Model photography – my way

Camerasetup2015-05-28 21.24.30res

Over the past weeks I was asked by few people about camera set-up that I am using to take photos of my models and instead of responding individually I tough it may be helpful to write a post on this topic.

I will try to describe the tools and processes that I am using when photographing my models. I am not claiming to have the best set-up, but it works reasonably well for me. I am modeller first and photographer second (or third, or….), so I try to keep things relatively simple. I dare to say that the equipment I use was obtained relatively on budget, though there are some expenses that you may not be able to avoid (camera).

I must also admit that I used to be more active as amateur photographer in the past, although I was more into the landscape and urban photography. Nevertheless the experience with theory and practice of photography definitely helps me in taking pictures of my models. That said, taking pictures of models in an indoor setting presents different and new challenges that I am still learning to deal with.

This post is not intended to be step-by-step primer on how to use the camera and how to take great pictures, that would be rather lengthy discourse and I would rather strongly recommend you to reach for one of a great number of books dealing with this topic.

In the post I will try to cover everything that comes to my mind, but in case I miss anything or you would have any questions, feel free to ask questions.


I tend to use minimum equipment and I do not necessarily get it in specialized photo stores, but rather wherever it comes convenient and practical. There are some pieces of photo equipment for which you may need to visit specialized photo shop or look for it online, but this is only few items.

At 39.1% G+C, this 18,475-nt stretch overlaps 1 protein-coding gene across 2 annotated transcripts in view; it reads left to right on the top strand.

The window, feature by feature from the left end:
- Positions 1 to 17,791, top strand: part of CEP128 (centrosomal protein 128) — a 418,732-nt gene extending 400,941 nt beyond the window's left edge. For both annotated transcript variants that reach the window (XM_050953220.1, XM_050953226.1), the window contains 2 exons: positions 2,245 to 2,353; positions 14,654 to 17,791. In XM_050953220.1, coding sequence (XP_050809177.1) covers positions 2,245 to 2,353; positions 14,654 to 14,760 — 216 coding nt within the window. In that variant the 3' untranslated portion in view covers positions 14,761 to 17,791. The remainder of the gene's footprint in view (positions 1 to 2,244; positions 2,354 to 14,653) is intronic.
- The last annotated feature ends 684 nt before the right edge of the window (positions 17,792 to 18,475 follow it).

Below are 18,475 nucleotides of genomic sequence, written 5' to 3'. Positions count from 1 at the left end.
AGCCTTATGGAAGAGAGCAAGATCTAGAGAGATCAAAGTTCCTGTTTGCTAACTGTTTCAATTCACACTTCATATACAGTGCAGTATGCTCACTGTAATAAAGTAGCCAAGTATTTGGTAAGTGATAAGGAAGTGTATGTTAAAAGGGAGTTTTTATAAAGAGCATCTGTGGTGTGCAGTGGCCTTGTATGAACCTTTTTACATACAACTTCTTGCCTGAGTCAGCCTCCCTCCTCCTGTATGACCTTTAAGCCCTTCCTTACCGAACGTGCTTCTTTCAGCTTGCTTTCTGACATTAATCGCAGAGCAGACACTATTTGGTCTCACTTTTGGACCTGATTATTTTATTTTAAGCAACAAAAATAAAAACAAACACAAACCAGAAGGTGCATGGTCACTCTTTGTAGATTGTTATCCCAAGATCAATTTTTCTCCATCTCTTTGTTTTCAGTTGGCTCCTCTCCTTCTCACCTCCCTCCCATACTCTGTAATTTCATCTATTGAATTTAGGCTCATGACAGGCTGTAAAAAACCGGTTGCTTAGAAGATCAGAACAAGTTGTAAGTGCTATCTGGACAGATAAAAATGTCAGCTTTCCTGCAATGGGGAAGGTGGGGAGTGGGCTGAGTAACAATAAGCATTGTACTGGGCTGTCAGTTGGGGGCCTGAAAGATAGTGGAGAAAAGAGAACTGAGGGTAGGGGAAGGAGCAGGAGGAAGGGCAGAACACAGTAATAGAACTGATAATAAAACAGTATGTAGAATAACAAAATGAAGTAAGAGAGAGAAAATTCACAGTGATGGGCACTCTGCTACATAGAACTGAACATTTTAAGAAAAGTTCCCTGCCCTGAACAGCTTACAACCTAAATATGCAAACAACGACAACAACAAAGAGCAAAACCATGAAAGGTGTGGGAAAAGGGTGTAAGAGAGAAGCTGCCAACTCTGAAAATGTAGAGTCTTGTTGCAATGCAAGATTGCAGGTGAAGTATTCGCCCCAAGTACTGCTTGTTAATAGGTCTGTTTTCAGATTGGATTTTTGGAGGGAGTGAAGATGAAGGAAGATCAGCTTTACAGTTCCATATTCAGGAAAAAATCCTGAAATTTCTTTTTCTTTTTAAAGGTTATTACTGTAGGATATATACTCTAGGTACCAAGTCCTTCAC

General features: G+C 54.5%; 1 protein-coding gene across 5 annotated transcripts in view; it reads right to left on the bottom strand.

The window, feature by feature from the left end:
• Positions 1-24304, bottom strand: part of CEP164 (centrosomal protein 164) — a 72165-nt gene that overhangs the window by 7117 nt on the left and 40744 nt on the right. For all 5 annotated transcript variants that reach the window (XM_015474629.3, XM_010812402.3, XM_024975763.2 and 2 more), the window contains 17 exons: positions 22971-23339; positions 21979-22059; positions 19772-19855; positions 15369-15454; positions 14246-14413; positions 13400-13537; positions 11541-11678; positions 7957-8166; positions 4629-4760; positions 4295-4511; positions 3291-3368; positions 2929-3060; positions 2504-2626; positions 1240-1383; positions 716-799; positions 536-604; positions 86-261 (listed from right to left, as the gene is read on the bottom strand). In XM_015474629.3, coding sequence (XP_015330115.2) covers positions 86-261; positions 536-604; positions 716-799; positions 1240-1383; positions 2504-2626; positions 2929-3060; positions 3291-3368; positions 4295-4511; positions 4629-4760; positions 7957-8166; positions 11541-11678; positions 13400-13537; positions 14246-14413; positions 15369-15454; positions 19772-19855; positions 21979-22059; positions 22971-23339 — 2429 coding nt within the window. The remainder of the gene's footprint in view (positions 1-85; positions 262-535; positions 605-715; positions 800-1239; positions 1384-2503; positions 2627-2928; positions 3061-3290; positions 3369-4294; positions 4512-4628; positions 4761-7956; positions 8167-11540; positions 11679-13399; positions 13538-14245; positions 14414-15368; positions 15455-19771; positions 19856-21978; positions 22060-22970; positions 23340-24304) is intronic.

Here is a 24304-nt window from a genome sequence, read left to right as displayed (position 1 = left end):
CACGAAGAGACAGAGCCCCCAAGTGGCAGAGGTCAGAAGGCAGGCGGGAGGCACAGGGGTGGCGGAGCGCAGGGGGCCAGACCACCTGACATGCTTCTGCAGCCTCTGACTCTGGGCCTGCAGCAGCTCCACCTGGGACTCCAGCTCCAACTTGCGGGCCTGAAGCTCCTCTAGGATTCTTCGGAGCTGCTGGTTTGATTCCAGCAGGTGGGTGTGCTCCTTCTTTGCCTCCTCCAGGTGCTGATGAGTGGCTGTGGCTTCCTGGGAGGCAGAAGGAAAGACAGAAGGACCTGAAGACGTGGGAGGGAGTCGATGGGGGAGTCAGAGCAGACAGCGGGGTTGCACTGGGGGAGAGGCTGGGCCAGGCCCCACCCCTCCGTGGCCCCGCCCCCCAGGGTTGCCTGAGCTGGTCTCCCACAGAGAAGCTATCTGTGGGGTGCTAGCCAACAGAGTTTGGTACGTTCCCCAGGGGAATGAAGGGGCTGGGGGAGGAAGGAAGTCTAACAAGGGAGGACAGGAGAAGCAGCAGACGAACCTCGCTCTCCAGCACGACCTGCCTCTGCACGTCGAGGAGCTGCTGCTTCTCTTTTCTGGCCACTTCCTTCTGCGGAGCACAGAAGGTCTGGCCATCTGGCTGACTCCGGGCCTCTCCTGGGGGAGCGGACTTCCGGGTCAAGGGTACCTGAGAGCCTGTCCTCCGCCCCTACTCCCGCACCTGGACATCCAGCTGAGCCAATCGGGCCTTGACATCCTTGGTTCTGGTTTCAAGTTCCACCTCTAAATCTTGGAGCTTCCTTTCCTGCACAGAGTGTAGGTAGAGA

Here is a list of what I use with some comments:


I use Canon Rebel XSi SLR (single lens reflector). If you are interested in making better pictures of your models, I would strongly recommend getting a SLR camera. It is perhaps the most expensive piece of equipment that you should get, but the investment is well worth it. You can get decent results with point-and-shoot cameras as well, but SLR brings the quality to a different level.

It is not necessary to go for the expensive models, I believe low to mid range camera models will work sufficiently well. Quality is achieved more by knowing how to use the camera so willingness to learn it is as important as ability to buy it.

There are few important features of SLR that you will benefit from – ability to use manual setting for aperture and exposure time and thus control the exposure of the photographs. Ability to control depth of field and area of focus, Ability to change ISO setting if needed, ability to set manual white balance, just to name few.


Quality of lenses is about as important as the quality of the camera, or perhaps even more important. Cheap lenses will give you cheap results, so if you can afford it, avoid them.

I am using Canon Zoom Lens EF 28-105mm 1:3.5-4.5 II USM, which I have bought long time ago, when I was still using analogue camera.

Camera remote control